Monday, August 27, 2007

Harvest Home, Part I

"Season of mists and mellow fruitfulness..." Who cannot recall hearing a high school English teacher intone these immortal lines of John Keats' ode To Autumn, or remember witnessing Maggie Smith's dramatization of them in Ronald Neame's The Prime of Miss Jean Brodie? I may be jumping the gun after my time in northern California, but with cool evenings, the air suffused with pine and the yellowed fields, I couldn't help but muse on a triad of scents of the soon-incipient harvest. First to come to mind was Serge Lutens' Chêne (2004), a scent that taught this sceptical nose that, while overused in winemaking, oak can be unostentatious, sedate and urbane while remaining (for lack of a better word) "woody." Lutens' nose Christopher Sheldrake–magnificent Mandarin of all things perfumed–marries the dryness of the house's trademark cedar note to rich, honeyed sap (owing to a "heart" of birch, beeswax and dark rum) and, surprise, freshly hewn oak. But the genius of the fragrance becomes apparent when the upset undergrowth (what the French call sous-bois), the crackling, half-decayed leaves, pine needles and decomposed tree stumps, peaks through the regal morning mist. From a distant field we hear the scythes felling the drooping heads of ripened grain while, unseen, an animal cries out from within the forest's dusky perimeter.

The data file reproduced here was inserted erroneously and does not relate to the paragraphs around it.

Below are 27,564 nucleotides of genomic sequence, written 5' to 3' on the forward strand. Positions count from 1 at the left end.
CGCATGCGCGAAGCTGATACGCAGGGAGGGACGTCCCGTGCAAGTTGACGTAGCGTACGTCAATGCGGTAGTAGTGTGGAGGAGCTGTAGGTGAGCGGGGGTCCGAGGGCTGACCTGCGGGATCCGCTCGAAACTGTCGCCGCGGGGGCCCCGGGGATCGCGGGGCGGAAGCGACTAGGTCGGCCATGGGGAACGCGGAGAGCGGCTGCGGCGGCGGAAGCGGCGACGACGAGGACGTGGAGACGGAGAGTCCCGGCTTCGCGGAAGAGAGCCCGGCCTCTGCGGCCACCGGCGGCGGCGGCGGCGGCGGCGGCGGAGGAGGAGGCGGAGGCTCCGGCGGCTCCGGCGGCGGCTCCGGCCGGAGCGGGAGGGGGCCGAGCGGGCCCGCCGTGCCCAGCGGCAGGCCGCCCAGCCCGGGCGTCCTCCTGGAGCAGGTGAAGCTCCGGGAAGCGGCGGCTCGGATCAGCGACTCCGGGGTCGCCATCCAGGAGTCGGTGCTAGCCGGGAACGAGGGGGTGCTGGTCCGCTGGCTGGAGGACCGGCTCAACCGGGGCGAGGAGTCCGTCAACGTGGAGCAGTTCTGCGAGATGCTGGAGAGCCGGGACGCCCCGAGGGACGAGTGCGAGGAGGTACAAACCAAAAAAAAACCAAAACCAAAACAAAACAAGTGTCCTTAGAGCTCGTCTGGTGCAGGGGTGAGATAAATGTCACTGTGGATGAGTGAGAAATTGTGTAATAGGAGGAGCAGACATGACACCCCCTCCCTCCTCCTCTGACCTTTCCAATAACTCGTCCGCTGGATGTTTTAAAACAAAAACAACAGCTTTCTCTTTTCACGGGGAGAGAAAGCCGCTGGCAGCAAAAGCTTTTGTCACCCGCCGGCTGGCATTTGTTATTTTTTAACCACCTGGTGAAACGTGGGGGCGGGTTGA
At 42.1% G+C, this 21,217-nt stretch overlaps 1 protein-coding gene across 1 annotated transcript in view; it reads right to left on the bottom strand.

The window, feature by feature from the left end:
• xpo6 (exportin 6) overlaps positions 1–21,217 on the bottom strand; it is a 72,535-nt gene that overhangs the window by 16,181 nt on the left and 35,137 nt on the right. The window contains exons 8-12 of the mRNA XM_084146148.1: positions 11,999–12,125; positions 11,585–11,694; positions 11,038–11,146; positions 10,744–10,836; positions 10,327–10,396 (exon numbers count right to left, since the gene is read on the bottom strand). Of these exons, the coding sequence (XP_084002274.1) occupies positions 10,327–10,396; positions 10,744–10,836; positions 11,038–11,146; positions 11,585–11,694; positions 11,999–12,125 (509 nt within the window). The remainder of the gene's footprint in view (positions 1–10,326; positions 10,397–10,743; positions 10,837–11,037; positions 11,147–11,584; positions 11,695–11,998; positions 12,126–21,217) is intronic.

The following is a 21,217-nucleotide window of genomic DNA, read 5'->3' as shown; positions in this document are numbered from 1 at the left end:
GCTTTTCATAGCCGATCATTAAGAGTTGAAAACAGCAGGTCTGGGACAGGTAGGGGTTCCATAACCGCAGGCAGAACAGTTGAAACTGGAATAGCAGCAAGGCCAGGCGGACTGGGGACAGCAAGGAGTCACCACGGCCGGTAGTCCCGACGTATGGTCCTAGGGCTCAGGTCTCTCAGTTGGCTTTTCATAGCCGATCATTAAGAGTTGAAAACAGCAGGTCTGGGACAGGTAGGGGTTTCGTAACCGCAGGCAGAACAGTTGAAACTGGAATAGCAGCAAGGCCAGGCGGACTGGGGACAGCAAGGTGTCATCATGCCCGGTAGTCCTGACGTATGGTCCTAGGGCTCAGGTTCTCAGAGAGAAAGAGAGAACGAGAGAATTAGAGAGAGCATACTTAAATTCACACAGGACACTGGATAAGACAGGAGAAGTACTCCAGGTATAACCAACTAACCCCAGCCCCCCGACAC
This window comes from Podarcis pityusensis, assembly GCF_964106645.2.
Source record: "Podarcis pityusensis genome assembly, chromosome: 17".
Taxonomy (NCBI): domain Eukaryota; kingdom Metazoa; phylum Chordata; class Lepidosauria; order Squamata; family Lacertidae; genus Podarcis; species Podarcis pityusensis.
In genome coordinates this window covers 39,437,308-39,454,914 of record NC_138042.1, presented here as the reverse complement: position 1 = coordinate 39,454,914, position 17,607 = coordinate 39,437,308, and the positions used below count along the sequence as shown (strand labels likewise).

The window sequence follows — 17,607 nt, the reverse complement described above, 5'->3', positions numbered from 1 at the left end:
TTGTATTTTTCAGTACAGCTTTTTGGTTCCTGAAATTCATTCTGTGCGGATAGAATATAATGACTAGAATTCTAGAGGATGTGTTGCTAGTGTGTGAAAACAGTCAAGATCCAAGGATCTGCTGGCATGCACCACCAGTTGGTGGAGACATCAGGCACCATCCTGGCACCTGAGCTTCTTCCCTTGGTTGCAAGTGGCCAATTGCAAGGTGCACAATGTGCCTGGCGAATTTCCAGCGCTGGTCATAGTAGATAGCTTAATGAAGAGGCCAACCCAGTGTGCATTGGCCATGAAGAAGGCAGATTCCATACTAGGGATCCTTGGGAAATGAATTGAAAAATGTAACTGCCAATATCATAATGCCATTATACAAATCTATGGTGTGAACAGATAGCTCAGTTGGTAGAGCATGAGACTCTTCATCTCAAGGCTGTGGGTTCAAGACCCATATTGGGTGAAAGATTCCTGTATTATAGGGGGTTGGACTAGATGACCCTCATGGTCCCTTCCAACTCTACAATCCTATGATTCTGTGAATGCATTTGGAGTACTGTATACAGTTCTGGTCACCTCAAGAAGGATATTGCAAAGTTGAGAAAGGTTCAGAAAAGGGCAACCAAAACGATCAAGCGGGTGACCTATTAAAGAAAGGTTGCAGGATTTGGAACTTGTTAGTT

Chêne eau de parfum is available exclusively at the Serge Lutens Les Salons de Palais Royal Shiseido in Paris, but 1ml–8ml samples may be procured from


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